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Illiteracy, A Problem Facing W

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Illiteracy, A Problem Facing Women

     I was quite amazed as I researched the topic of illiteracy in America. What exactly is illiteracy? Illiteracy is defined in the Webster’s dictionary as: 1) not educated; especially, not knowing how to read or write. 2) showing a lack of education --noun. a person who does not know how to read or write -- illiteracy. May-be someone can read just a little, some can make out the sounds of a word and some just cannot read at all. Illiteracy is a “loss” to those who cannot read or write. The impact of illiteracy is devastating. This problem causes other problems as listed below.

· Loss of job opportunities in the market place

· Without a job people must rely on
          - Unemployment
          - Social Assistance to survive, Welfare, Medicare

· The illiterate does not have the reading and writing skills to reinforce these skills in their children.
          - The illiterate cycle begins here!

· Illiteracy promotes high level of criminal behavior.
- Example: Correctional facilities have an average of Grade Three reading level.

Not only does the definition of illiteracy mean “loss” but to me it’s the root of poverty, crime and lost productivity in our cities.

     Now that I have defined illiteracy, I want to raise the awareness of this problem, how it relates to women and propose a policy to help solve the problem. Illiteracy exists in America and in all nations all over the world, and the percentages of illiterate women are much higher than illiterate men. Many people assume that illiterate Americans are concentrated in large cities with troubled schools. Although this may be true in some cases, there are rural areas where illiterate women are overlooked.

     According to the most recent statistics in the World Education Report, a study released last year by the United Nations Educational, Scientific and Cultural Organization, almost one-quarter of the world’s population, or 905 million individuals between 15 years of age and adulthood cannot read. Women account for 65 percent of the globe’s illiterate population. That’s more than half! Many women become and are dependent because of this problem. Illiteracy rates among females in some South Asian and African countries reach 80 percent because of culture. In Nepal, 93 percent of women over 30 live without being able to read. The majority of women that have this problem are due to:
1. culture                          
2. social aspects of women
3. religion
4. history
5. poverty
6. family responsibility
7. access to where classes are taught

We can look at the above factors in determining the reason for the high level of illiteracy, and other reasons as well. The problem is real, and the solution is even harder to try to solve. Illiteracy should not be the problem that it is, and especially different among genders.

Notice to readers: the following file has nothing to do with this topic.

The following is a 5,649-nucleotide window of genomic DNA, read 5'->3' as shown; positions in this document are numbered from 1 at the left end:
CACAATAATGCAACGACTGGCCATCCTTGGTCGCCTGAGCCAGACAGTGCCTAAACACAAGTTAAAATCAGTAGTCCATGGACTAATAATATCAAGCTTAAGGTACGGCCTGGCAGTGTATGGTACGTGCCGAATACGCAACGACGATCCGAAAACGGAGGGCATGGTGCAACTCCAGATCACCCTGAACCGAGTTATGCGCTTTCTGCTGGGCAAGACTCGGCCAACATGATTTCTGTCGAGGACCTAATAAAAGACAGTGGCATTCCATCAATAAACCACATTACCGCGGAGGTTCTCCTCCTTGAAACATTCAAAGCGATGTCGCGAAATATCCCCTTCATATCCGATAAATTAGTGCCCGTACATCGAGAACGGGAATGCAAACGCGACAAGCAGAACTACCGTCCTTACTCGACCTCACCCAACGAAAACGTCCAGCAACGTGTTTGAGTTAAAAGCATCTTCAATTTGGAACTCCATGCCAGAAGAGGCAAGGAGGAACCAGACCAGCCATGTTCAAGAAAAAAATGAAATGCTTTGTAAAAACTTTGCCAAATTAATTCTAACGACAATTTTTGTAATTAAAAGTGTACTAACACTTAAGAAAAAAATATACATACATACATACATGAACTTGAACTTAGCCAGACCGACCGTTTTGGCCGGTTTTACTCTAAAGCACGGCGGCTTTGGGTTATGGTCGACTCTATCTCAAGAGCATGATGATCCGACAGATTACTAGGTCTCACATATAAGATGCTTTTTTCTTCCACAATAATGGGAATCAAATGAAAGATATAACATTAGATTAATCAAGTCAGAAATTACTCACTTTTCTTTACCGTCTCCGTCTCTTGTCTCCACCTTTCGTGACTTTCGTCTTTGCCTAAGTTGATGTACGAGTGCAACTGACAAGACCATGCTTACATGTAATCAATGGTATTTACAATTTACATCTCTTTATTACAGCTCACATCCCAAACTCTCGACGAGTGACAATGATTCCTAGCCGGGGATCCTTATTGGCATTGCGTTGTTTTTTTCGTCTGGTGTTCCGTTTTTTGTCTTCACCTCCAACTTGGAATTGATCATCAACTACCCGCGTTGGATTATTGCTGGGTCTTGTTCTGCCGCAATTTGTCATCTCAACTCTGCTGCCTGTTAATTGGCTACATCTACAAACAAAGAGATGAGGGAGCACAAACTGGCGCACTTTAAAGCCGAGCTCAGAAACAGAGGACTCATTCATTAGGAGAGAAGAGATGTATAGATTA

Another example of the illiteracy problem was presented in the NY Times. “An elderly New York City woman recently teetered on the brink of death for no apparent reason. After hours of questioning, hospital doctors handling her case determined that illiteracy spurred the crises. For several weeks, she had ingested too much medication because she could not read a prescription label.” What can be done to solve the illiteracy problem?

     There are many solutions to the problem of illiteracy, but illiteracy is almost like a cold. There is not one main cure for it, but some solutions may be better than others such as continuing programs for the illiterate, and more money for our libraries. Although Government plays a big role in most of the programs, it raises issues such as where to focus the problem. Is it illiteracy itself or the causes it creates? It’s expensive to educate, but more expensive not too. The democratic role, liberal role or republican role are all here to help stamp out illiteracy, but they also realize the problem lies within the individual. They have to have the will or the desire to conquer their obstacles and reach out and seek help.
     My proposed policy would also focuses on the family literacy program to include:
· programs that contribute more to public understanding on the nature of literacy and its importance to the family and especially women
· to focus on the female role and her importance
· to make programs accessible for low-income women
· to continue with the female role models such as teachers
· women who need to have more highly specialized programs which will contribute to their lifestyles
· raise more awareness in men on the importance of illiteracy and its impact on women
· children would read instead of being placed in front of the television
· children would read instead of playing computer games
· Sr. High School students as well as colleges would donate a semester to helping the illiterate women and all who are illiterate. This plan would be two folds. The students would capitalize the results in a report that can help the students to realize its importance and the problem while helping the illiterate to become illiterate.

     We need to not only look at the standard attack on illiteracy, but go beyond that and reach the sole, “the families, and or the parent(s)”. Whether we are single moms or dads, we all need to continue the attack on illiteracy through more awareness. More women need to be educated on this problem. We need to make programs workable and accessible to all women. This would create a positive trend by breaking the poverty cycle and will provide contributions to not only the individual to promote self-esteem, but contributions to the families, cities, states and the world. Together we can help solve the problem of illiteracy!!

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